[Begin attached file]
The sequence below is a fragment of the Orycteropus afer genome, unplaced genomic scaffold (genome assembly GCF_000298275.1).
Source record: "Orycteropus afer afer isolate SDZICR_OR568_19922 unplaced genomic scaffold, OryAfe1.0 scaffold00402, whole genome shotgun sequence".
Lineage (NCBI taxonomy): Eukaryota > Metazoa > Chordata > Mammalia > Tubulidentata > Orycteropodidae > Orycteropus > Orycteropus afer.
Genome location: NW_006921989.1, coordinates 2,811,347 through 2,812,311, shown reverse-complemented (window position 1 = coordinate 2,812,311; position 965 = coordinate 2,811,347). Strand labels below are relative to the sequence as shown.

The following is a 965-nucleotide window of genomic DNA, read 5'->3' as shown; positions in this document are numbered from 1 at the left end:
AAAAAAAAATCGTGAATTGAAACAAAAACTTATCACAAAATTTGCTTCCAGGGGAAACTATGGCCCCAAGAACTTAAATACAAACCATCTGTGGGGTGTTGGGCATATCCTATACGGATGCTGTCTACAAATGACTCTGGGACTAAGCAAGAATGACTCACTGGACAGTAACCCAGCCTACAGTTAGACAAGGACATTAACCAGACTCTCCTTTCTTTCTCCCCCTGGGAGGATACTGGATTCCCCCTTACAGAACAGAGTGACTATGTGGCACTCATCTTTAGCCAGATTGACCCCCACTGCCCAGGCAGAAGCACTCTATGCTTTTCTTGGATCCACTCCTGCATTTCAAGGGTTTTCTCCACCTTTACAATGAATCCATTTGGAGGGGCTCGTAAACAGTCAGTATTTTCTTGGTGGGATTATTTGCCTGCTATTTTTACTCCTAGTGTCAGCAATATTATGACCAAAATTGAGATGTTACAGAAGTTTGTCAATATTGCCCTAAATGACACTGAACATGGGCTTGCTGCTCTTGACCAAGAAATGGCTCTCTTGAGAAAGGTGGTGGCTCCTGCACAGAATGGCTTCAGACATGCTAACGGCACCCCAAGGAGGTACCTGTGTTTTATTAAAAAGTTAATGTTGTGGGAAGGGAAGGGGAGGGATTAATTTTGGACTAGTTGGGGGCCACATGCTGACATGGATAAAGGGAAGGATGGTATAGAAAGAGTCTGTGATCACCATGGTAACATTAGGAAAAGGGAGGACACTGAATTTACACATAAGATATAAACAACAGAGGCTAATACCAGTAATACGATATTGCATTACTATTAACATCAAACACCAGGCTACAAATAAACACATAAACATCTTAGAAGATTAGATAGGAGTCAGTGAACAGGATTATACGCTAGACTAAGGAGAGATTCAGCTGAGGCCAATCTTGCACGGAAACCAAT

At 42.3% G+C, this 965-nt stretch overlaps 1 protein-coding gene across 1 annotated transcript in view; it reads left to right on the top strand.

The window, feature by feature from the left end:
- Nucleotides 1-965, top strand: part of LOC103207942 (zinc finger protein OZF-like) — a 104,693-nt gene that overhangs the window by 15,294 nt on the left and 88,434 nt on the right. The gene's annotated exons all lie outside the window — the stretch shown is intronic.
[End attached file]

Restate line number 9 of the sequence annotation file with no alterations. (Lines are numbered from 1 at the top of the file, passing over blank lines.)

- Nucleotides 1-965, top strand: part of LOC103207942 (zinc finger protein OZF-like) — a 104,693-nt gene that overhangs the window by 15,294 nt on the left and 88,434 nt on the right. The gene's annotated exons all lie outside the window — the stretch shown is intronic.